When I visited the stone circle at Callanish, on Lewis in the Outer Hebrides in Scotland, I was moved, but didn’t know it’d produce a poem. In fact my idea was to write about the courage and inventiveness of prehistoric humans and what had become of that, but my first thought was to pin that on Stonehenge.
Just as well I changed my mind. Callanish fits. From then on I was almost in a trance as I wrote. Once I’d written a first draft, I went through making the poem a bit less smooth and regular, because I was convinced it must be a rough-edged, spiky poem. Since I was in a trance-like state, I can’t explain some lines better than any thoughtful critic.
CALLANISH: WINTER SOLSTICE
The stones do not speak, they do not move
They are intense, apart
They will say nothing to the darkening sea
The wandering visitors in bright cagoules
The impoverished and water-sodden soil
They spoke once
In a moment’s flutter of day
In the Northern winter’s night
Moment when time stood still
New birth at winter’s turn
Welcomed the sun, its covenant; renewed
The hard-won order of stony fields
That welcome is long gone
Grown cold, as women whose shattered skulls
Bore witness to the dark side of the sun
Neither the magical smith nor carver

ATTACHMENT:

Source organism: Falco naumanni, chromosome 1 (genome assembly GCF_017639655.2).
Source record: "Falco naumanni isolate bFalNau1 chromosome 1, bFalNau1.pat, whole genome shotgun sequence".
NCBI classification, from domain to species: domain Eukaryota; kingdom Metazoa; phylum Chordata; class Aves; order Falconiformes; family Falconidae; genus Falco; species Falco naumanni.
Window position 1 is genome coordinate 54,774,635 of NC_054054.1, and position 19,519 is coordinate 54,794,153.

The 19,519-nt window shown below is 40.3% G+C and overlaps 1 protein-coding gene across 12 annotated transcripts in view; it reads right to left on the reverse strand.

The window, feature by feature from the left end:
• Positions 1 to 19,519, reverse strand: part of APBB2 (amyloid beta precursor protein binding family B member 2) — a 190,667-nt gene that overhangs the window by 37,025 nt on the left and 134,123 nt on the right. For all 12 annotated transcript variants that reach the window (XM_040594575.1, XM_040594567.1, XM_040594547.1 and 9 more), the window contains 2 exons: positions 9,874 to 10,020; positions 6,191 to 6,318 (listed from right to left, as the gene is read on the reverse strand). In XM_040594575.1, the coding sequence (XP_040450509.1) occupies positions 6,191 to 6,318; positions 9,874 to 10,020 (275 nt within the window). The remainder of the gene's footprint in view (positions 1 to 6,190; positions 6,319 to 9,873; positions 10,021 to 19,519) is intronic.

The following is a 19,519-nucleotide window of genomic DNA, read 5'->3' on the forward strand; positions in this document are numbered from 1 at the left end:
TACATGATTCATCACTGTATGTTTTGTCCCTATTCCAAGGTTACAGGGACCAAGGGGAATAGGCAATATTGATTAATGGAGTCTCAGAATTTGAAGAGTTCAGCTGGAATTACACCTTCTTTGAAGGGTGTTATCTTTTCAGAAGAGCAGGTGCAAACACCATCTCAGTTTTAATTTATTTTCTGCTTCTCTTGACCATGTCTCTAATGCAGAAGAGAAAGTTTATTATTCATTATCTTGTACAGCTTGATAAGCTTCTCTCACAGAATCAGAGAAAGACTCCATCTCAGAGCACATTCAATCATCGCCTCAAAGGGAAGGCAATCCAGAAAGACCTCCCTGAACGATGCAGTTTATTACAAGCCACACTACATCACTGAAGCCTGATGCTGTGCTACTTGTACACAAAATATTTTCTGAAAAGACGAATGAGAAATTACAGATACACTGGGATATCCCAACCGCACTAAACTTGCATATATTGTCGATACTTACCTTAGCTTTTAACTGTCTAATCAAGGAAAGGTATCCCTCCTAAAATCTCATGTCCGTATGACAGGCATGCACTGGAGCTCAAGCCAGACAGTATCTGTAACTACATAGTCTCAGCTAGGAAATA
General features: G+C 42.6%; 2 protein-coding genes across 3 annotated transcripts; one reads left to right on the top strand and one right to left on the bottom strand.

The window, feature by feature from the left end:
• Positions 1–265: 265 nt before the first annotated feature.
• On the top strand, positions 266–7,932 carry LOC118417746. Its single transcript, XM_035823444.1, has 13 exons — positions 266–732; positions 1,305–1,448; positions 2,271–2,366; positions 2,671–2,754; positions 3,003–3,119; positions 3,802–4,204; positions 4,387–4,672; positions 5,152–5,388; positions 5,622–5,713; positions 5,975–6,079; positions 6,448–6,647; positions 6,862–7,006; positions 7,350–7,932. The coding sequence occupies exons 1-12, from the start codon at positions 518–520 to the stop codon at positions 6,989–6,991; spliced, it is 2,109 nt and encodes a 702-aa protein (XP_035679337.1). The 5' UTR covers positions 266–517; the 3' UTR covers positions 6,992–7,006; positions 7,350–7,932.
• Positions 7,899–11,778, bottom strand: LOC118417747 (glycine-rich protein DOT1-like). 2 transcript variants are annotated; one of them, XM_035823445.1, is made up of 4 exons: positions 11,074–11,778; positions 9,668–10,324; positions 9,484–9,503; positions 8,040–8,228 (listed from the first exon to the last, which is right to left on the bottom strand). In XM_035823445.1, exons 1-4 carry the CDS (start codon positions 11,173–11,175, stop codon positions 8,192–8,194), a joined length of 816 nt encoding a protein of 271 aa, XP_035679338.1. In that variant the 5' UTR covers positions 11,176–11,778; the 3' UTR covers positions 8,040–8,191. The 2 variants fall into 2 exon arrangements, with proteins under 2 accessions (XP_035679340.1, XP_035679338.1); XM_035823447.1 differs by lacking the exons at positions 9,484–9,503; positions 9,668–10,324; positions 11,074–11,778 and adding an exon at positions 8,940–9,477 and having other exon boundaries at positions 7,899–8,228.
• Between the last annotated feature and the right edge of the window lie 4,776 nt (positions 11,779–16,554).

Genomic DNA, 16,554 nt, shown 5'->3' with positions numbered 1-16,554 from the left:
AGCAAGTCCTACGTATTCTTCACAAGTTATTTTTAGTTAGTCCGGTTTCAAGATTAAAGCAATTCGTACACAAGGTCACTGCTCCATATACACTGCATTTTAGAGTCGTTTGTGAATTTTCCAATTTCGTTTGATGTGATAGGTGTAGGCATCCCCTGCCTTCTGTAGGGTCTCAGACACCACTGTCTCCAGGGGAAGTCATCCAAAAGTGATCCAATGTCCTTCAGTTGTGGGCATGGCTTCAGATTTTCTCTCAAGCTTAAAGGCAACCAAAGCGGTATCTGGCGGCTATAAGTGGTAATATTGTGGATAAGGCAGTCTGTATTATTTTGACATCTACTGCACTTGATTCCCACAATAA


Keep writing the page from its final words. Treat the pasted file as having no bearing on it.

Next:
Of mythical fish on soft stones
Will answer a call
What happened to
That wonderful inventiveness?
Carousel of light and song
Iridescent fly picked apart
Whispering forest butchered
For the giant’s unreal hoard
Under clawing black roots
Soft words to a chasm
The human time
May be nearly over and then
The embossed golden shield with lost words
Foretelling the end and beginning
A glorious tragedy ending
Will tumble and shatter
Or will there be new words spoken
Round Callanish ring still unbroken?
With the warning above, here goes: the poem starts with Callanish as it is now, visited by tourists. Then it leaps back to when it was a site of worship. The worship, and their society, had a dark side, but they made wonderful inventions and art. The inventiveness has led to destruction. If we go on as we are, not only may the environment be devastated in a mass extinction, but we may be one of the species going extinct. But there may be a way to avoid that.